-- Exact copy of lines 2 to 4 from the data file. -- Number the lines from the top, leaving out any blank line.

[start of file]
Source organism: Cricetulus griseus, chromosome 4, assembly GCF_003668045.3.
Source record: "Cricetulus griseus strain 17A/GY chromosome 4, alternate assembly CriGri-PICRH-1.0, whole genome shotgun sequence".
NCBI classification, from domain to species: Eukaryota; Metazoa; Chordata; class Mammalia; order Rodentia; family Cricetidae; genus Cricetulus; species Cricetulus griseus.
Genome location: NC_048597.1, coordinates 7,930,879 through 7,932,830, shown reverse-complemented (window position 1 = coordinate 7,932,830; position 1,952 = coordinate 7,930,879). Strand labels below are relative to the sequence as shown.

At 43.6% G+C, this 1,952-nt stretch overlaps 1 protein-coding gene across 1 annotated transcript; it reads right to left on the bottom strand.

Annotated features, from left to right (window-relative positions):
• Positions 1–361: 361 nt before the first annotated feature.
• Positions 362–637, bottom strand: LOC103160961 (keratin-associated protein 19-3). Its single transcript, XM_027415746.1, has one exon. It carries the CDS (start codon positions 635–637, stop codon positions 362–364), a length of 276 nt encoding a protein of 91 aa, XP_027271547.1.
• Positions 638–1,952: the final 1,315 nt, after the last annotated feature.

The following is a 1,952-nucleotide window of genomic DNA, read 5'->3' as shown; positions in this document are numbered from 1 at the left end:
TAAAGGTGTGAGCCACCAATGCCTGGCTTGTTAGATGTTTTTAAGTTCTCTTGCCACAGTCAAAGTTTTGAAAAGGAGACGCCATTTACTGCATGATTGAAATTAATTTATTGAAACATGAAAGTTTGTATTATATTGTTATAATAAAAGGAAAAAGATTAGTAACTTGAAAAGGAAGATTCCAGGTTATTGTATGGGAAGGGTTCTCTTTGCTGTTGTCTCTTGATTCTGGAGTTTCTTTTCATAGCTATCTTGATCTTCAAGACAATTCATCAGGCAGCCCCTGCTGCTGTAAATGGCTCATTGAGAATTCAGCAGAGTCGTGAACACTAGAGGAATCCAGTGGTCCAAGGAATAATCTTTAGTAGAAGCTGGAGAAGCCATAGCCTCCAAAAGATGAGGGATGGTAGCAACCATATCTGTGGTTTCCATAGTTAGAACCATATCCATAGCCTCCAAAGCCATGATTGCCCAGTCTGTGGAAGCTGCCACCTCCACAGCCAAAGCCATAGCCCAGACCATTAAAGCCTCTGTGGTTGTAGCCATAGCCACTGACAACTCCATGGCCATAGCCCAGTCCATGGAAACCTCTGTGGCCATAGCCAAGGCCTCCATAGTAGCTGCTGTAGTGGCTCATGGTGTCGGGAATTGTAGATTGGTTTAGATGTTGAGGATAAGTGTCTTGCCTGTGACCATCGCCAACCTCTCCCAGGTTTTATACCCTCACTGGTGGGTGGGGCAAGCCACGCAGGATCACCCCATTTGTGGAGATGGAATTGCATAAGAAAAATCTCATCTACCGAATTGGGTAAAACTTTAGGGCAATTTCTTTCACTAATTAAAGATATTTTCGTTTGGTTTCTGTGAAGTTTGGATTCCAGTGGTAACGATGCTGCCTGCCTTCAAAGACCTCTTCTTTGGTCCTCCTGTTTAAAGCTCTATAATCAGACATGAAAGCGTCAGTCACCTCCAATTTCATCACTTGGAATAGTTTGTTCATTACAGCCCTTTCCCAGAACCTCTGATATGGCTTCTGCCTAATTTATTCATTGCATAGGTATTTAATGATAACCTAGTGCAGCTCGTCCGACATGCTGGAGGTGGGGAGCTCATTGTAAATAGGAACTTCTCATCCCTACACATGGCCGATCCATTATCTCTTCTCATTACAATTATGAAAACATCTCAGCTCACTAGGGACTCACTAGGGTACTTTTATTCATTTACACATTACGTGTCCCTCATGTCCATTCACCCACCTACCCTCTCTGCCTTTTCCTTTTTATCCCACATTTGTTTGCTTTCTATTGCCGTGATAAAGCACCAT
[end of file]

Source record: "Cricetulus griseus strain 17A/GY chromosome 4, alternate assembly CriGri-PICRH-1.0, whole genome shotgun sequence".
NCBI classification, from domain to species: Eukaryota; Metazoa; Chordata; class Mammalia; order Rodentia; family Cricetidae; genus Cricetulus; species Cricetulus griseus.
Genome location: NC_048597.1, coordinates 7,930,879 through 7,932,830, shown reverse-complemented (window position 1 = coordinate 7,932,830; position 1,952 = coordinate 7,930,879). Strand labels below are relative to the sequence as shown.